Secure Programming Tips – Cookie Creation & Session Management
Cookie Creation and Session Management
Cookie Creation and Session Management
Due to the stateless nature of how HTTP works, it’s virtually impossible for a web server to differentiate one request from another. As developers, it is imperative for us to implement some sort of session management to identify one user’s request from that of another. Most modern programming languages and web servers have mechanisms in place that ease management of users’ sessions by creating Session IDs. These session IDs help identify unique user requests. However, session IDs are often an attack target where a malicious user might attempt to guess a valid session ID in an attempt to hijack a current user’s session. Another similar attack would consist of a malicious user attempting to predict a future session ID. If a future session ID could be predicted, the malicious user could send a request to the server containing the future session ID and attempt to hijack a user’s session after that session ID was assigned.
The strength of a session ID is directly related to its length and the number of unique characters used to create it. The more characters the session ID contains, generally the more secure it will be. Ideally, a session ID should be at least 128 bits of entropy, which equates to about 16 characters in length. ASP.NET session IDs are 120 bits, but they have the added value of being signed and encrypted which all but ensures their security. ASP.NET session IDs are similar to GUIDS (Globally Unique Identifiers) and are virtually guaranteed to never repeat. If you are not using a language that generates session IDs or it generates session IDs that aren’t of sufficient size and strength, it is imperative that you, the developer, implement secure session IDs that are safe from attack.
In the event the web server you are using doesn’t support sessions, then the implementation of cookies is the best way to handle session management. Cookies are basically just pieces of data that can be persistent (stored on the user’s machine) or non-persistent (only available while browser is open and session is active). Before using cookies, it’s important to understand how to use them in a secure manner. The rest of this article will focus on the following areas of cookie security.
· Persistent vs. Non-Persistent
· Clear Text/Encoding/Encryption
· Security Issues of Poor Implementation
First, let’s get an understanding of what a cookie actually is and why it is used. Cookies are nothing more than pieces of text that are transmitted from the web server to the user’s browser. Why are cookies used? Generally, cookies are used to determine the authentication or authorization rights of a user; they can be used to track which items a user has added to his shopping cart in an e-commerce website. They can also be used to track a user’s actions within an application to determine preferences. These preferences can then be used for targeted advertising.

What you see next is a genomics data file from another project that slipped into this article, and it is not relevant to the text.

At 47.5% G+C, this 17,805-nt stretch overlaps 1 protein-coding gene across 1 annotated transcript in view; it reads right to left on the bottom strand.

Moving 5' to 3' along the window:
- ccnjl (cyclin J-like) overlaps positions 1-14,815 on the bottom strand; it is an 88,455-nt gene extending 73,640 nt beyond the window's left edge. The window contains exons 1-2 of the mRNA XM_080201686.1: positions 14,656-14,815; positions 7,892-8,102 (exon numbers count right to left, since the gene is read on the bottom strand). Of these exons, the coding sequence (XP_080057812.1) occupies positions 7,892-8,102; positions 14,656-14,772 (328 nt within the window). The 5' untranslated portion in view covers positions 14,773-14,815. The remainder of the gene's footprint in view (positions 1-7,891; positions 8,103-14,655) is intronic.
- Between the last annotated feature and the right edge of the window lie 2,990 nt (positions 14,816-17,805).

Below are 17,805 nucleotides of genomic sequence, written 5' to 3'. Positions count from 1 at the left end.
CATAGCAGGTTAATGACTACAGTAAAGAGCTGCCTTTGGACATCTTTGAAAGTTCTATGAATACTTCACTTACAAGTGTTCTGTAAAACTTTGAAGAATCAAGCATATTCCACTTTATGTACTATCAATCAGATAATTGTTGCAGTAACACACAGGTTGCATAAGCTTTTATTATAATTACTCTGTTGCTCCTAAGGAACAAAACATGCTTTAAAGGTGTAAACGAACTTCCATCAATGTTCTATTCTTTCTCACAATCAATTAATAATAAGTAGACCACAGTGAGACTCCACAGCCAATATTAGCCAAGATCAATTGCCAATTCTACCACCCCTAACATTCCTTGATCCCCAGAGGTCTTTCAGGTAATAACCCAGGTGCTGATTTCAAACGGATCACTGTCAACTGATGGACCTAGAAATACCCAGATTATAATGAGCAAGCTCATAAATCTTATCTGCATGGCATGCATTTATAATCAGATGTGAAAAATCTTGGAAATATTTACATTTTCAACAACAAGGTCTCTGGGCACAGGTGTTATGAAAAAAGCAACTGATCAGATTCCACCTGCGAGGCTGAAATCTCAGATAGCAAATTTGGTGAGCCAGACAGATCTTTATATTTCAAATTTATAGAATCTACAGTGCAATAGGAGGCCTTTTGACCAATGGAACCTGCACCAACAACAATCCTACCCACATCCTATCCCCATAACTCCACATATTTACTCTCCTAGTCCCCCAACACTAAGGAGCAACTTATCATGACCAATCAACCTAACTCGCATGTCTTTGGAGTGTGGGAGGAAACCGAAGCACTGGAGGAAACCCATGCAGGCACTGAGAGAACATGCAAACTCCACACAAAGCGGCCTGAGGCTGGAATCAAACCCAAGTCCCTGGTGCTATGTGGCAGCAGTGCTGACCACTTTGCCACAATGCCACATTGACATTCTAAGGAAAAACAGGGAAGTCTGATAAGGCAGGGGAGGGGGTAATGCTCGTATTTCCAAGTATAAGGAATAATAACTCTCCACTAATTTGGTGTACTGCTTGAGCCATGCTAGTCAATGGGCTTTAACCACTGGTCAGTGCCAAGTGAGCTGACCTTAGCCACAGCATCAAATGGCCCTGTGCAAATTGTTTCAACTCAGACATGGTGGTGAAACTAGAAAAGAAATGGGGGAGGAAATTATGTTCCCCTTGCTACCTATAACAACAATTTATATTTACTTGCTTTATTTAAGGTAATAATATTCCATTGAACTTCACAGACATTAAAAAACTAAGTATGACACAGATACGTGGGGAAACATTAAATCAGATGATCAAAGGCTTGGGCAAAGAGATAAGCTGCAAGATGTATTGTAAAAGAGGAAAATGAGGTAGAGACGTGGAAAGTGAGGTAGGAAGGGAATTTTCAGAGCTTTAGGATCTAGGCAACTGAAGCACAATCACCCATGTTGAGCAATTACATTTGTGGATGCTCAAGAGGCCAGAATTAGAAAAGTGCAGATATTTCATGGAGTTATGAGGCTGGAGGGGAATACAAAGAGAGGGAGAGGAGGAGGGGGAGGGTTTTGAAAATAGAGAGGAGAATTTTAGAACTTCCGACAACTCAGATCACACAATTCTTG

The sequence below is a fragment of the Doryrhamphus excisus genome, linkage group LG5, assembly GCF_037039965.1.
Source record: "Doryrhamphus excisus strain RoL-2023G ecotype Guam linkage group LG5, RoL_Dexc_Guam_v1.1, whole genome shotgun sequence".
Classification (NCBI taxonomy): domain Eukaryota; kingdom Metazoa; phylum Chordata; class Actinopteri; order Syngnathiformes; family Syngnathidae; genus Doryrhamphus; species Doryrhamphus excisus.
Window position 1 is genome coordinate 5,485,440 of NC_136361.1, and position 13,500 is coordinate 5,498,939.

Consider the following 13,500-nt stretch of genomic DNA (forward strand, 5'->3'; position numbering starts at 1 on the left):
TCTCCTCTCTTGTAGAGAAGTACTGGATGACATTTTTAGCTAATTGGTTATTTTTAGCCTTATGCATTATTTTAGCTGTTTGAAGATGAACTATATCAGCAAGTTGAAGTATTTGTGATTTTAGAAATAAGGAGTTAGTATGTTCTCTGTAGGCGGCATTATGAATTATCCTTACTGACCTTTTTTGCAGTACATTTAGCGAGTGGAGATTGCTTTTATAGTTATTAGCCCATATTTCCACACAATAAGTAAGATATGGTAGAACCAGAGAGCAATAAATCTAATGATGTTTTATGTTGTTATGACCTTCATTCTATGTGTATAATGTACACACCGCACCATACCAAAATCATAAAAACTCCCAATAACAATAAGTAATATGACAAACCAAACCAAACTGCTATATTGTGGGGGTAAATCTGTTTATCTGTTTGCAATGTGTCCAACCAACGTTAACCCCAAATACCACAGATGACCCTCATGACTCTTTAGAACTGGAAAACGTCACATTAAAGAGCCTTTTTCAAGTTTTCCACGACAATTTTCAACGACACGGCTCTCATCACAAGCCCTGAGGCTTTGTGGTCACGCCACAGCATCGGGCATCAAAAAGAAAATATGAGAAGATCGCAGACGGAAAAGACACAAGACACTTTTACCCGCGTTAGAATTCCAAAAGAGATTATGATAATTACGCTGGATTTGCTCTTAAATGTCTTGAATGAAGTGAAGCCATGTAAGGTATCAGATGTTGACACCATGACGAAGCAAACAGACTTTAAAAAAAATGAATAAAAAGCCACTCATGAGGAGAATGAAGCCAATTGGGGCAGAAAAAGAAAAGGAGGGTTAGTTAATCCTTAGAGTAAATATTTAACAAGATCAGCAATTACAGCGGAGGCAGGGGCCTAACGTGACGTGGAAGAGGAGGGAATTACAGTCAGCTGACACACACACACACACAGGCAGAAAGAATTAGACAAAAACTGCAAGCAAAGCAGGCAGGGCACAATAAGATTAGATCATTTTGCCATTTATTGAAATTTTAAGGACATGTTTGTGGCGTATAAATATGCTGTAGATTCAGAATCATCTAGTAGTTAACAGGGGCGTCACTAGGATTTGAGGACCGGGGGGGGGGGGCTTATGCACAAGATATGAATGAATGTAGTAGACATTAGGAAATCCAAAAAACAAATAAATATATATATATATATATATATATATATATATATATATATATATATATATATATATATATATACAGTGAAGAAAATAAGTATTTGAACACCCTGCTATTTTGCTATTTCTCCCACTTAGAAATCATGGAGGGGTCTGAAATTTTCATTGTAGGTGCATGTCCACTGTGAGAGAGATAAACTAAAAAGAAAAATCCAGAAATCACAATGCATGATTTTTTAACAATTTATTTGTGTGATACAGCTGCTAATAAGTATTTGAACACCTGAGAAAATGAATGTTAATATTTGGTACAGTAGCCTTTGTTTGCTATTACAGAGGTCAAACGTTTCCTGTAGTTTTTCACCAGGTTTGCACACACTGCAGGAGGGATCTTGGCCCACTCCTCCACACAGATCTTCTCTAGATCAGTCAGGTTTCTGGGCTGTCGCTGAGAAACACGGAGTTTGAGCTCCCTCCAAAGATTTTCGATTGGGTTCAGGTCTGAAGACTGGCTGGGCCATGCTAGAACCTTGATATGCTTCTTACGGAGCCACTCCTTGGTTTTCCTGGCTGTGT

What is the difference between a persistent and non-persistent cookie? A persistent cookie is data that is saved to a user’s machine. A common scenario when a persistent cookie would be created is when a user logs into an application and chooses to have their identity remembered, such as using the “remember me” functionality of a site during the login process. The persistent cookie contains information that identifies the user on subsequent visits to the site. The cookie may allow the user to bypass the login functionality and gain automatic access into the site itself. A non-persistent cookie is data that is only available while the user’s browser is still open and the session is active. If the user explicitly logs out of the application or closes their browser the non-persistent cookie is destroyed. None of the data associated with a non-persistent cookie is written to the user’s machine.
You should never store sensitive or personally identifiable information, such as social security numbers, account numbers, or passwords, in a persistent cookie. When making the determination on whether to encrypt or encode the data or leave it in plain text is up to developer preference. However, it is recommended to encrypt any cookie data that is used as a part of the applications logic, such as if a cookie value is used to hide or display a link on the page. In the examples below we’ll look at some common security issues that can arise when cookies are implemented incorrectly.